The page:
"Yo DJ ain't no DJ, he just makes them fucking mixtapes. Yo DJ ain't no DJ, he just hit that instant replay." True fact. Big Boi — the Atlanta rap impresario, one half of the legendary duo Outkast — said it, so it might as well be carved on stone tablets and come with an accompanying set of flammable shrubbery. Our DJ, on the other hand, is a real DJ — none of this MIDI-dongle-and-an-iPad malarkey, none of this retreading tired pop beats on datpiff.com bullshit, none of those "features" from world-famous rappers who have never set foot in his studio. Nope, our DJ trades in artfully technical turntablism, good taste and a personal philosophy that puts the needs of the party well ahead of the need to feed his ego. Our DJ has mastered the art of spinning heads, while your DJ is screaming over every track, sounding like an ass. True fact.
The DJ we speak of is Nashville's very own Wick-It the Instigator. You might recognize the name — we've endorsed him, let's just say a lot, over the years, including Best of Nashville nods in 2009 and 2010. Or you might not recognize the name — he's been playing on so many good shows, so often, for so long, that we eventually just started making up pseudonyms just to keep ourselves entertained: DJ Wicky Thump the Fourth Man, The Infamous Doctor Wicklestein, DJ Ti-Kciw the Reversible Rampart, other names that are so absurd they shouldn't see print a second time.
Wick-It's been a staple of the Nashville underground for almost a decade, from house parties and formative gigs at Murfreesboro's Liquid Smoke and the back room at Cafe Coco, to current reigning champions of clubland Mashville and Strictly Dubstep. Plus he's played a billion-and-a-half one-off shows, opening slots and DJ battles, not to mention the steady stream of genre-jumping albums, mixtapes and tracks that he's released steadily over the years. And the thing that keeps us — and audiences all over town — coming back time and time again is the sense of adventure and playfulness that he brings to each and every track and live show.
Nobody has more fun at a Wick-It show than Wick-it, and that seeps over into his recordings, from his dubstep remix of 2010's viral smash "The Bed Intruder Song" to the Beastie Boys/Grateful Dead mashup "Triple Shakedown" and the ragtime-rap of "I Love Myself." It's that same jocular sense that catapulted Wick-It from local favorite to Internet darling at the end of last year. See, Wick-It put together a fresh batch of mashups to celebrate Mashville's three-year anniversary last fall. One of the mashups slammed together The Black Keys' "Black Mud" — the one with all the whistling — and Big Boi's "Shutterbug." Then, in the circuitous way these things happen, Big Boi ended up hearing it, and before you could say, "Let's make this a thing," the gears were set in motion for Dr. Wicklestein to produce an entire album's worth of Big-Keys mashups, at the request of Sir Lucious Left Foot himself. The Brothers of Chico Dusty hit the Internet running, tearing through not only the hip-hop community and well-regarded websites like Nah Right, The Smoking Section and Okay Player, but garnering praise from such mainstream staples as Spin.com and NPR's All Songs Considered blog. Spin even went so far as to lump BoCD in with Danger Mouse's Beatles/Jay-Z collision The Grey Album, the record that legitimized mashups as an art form and still stands as the high water mark for what the genre can achieve.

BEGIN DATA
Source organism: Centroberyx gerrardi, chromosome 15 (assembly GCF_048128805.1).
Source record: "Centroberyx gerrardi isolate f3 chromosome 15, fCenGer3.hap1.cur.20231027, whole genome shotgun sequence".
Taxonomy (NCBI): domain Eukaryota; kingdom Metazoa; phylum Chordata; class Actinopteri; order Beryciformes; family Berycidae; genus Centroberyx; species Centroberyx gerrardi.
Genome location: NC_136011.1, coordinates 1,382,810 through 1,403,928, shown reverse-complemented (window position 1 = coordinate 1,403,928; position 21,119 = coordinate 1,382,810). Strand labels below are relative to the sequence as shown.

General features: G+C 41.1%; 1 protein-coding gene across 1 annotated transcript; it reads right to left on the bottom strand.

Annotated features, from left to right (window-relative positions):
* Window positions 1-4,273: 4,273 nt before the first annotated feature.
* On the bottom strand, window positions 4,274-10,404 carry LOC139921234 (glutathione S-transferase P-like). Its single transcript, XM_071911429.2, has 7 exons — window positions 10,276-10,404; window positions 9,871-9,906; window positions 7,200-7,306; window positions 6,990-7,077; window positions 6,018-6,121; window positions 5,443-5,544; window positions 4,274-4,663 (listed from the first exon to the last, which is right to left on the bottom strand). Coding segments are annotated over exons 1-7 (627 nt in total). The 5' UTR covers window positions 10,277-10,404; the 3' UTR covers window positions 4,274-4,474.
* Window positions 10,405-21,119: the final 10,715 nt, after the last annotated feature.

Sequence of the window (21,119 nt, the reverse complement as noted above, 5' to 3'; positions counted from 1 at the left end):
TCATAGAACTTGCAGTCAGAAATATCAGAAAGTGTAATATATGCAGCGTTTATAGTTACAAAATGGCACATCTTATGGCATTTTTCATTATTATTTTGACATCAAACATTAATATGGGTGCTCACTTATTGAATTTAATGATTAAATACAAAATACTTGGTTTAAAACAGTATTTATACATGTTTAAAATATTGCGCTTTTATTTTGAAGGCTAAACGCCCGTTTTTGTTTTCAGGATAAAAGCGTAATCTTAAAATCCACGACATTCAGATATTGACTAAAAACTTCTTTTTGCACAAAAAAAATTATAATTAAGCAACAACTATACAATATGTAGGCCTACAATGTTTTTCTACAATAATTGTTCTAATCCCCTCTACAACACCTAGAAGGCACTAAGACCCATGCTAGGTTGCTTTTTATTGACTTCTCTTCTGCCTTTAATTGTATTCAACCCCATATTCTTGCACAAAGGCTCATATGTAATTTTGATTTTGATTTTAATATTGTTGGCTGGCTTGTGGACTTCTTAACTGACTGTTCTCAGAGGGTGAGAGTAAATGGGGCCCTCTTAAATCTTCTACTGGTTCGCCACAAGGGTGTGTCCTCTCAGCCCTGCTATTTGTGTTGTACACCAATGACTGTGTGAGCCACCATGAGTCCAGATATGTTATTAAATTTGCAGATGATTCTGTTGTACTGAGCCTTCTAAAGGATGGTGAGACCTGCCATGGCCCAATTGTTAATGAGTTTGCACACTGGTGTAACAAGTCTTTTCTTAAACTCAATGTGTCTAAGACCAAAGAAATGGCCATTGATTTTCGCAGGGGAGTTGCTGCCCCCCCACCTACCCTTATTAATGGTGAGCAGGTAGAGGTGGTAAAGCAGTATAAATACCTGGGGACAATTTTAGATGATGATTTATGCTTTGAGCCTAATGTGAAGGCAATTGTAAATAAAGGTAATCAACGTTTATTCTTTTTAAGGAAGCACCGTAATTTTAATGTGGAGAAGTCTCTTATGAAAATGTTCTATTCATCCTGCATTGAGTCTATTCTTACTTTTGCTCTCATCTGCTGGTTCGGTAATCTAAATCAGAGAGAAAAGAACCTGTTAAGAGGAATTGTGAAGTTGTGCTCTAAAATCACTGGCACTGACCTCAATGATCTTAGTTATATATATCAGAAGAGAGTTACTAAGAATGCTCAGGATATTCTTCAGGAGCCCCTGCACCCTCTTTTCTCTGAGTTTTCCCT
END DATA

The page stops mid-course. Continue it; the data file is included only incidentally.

As of this writing, the tracks on BoCD have wrung up nearly a quarter of a million spins on Soundcloud.com. That's a hell of a lot of listening, and doesn't include listeners on Mashville's Bandcamp page, websites that straight jacked the content, or the myriad unofficial sites like Mediafire and the Pirates Bay that are hosting downloads. BoCD is a certifiable hit, and Wick-It isn't about to rest on his laurels. He recently signed on with L.A. mega-management firm The Collective — the same folks who handle Big Boi, in case you were wondering — and he's already lining up projects with lots of promise. (The deets are still on the hush-hush, but we'll let you know what's what when we can.)
Which isn't to say anything has really changed: The patience that has kept Wick-It in the game so long is still at play. He still works the warehouse job that has afforded him the ability to turn down nudie bars and Top 40 — the kinds of gigs that have crushed many a DJ's soul over the years. You're still going to find him hanging out at the Green House or the Gold Rush on a night he has a show, and you're still going to see him popping up at clubs all over town. There might be a bigger gleam in his eye when he tells you about his latest projects, and there might be bigger, rowdier crowds when you go see him perform — there were reports of crowd-surfing at the last Mashville show — but essentially it's the same kid who was in the back of that little Murfreesboro cigar bar so many years ago.
But his success is still no small thing – it's rare for anything even tangentially related to Nashville hip-hop to garner national attention and even rarer that the local artist didn't need to leave Nashville to make it happen. We'd like to think this is a rising tide that will lift all boats, cluing in the outside world to the wealth of hip-hop and electronic talent that's been bubbling under this city's rhinestone surface for a while now. But that tide's probably not going to lift up your DJ if he keeps making those mixtapes and hitting that instant replay.
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